Quick video created on the iPhone 6
This is the third in a series of posts describing the journey from print to digital supported by print in the world of canoe slalom. Last week’s post described the shift to micro-blogging using Twitter.
Content is king. Creating value for readers requires great content. Creating a continuous flow of high quality content is time consuming although surprising simple. We can see that content that includes photographs, audio and video gains an increasing number of likes, shares or retweets.
Tip 1 – How to make the most of Twitter
Start by establishing hastags for each event or series. I have increasingly pushed organisers to specify their hastag for an event very early on and encourage everyone to consistently use the same hastag. This makes it easier to trend a topic and easier for others to search and follow a specific topic. It is good to see the ICF encouraging use of #ICFslalom for 2015 and beyond.
Keep Tweets short, less than 140 characters so they can be retweeted without losing important links. A good proportion of tweets should contain a link or photograph although not every one.
My Twitter feed is embedded into the Sportscene.tv/liveresults page.
Tip 2 – How to get live time quotes and pictures
The art of gaining insightful quotes is asking the right questions. This comes with practice as well as an intimate understanding of the sport and what will interest readers.
Many of the international elite canoe slalom community are on Twitter, Facebook and Instagram, which has made obtaining live quotes from athletes at events easier. I try to maintain a balance and not to unnecessarily disturb paddlers mental focus at races. Not every athlete will respond and this is fine.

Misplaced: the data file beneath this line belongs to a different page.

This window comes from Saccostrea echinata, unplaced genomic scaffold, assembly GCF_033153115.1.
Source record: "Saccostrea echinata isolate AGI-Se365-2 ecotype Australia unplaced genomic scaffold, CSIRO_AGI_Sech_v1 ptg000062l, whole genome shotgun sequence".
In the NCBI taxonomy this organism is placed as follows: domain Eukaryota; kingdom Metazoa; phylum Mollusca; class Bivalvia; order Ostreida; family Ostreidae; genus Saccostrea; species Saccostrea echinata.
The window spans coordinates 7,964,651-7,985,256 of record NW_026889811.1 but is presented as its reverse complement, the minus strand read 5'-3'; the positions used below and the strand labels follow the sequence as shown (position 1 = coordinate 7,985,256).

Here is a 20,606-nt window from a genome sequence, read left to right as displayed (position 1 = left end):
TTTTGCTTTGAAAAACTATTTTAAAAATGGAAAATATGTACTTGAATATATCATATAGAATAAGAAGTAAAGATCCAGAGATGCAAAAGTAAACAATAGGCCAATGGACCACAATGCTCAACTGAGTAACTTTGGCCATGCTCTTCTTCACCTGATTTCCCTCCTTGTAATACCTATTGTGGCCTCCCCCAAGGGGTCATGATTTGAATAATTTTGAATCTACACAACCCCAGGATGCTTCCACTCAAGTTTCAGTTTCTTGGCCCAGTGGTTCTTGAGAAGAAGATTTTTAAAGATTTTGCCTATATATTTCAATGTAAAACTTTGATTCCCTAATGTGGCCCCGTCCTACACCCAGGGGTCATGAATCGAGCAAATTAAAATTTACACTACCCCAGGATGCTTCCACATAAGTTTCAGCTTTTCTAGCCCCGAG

These social channels have also made it possible to ask the community for a photograph of a specific athlete and request permission from photographers to use their pictures in subsequent articles or posts. Always state to whom the photograph is credited.
Tip 3 – How to create yourself as a brand
You are you own brand and social media channels enable you to control the message. Paddlers and teams can prepare what they might say as a quote and can use those providing coverage for a race to extend their own brand image. Take advantage of this opportunity. My brand is @gregiej
I communicate links to all the articles I have written across multiple platforms, which have included Twitter, Facebook, Instagram and LinkedIn. These link back to where the core pre or post race content is posted which has tended to be either Sportscene or my own blog.
Building a following on any of the channels is hard, doesn’t come easy and requires time and patience. However, we know that good content gets shared and so your following will expand. It is incredibly exciting to see highly influential members of the paddler community or media outlets retweet your content to their own followers.
Tip 4 – Plan ahead
For the London Olympics I posted at least once a day which got me to the top of Google searches. I tried to write a couple of days ahead and send questions to current or retired paddlers asking for quotes maybe a week in advance.
I have detailed spreadsheets and analytics of athlete’s results and I have a structure template for the race previews or reviews which allows me to create content very quickly. That said, several articles have been weeks in production before they finally appear on the Sportscene website.
Final tip in planning is to proof read extremely thoroughly. Get help if necessary and cross check spelling, which nation a paddler is competing for, in which class and double check the results.
World Paddle Awards
I am honoured to be nominated and shortlisted as Media Ambassador 2014 for the very first World Paddle Awards. You can read more about the 47 shortlisted nominees across 7 categories. You can read more about me and vote here.
Next week there will be part 4 in this series of articles I look back at some of the key articles I have enjoyed creating over the last 25 years.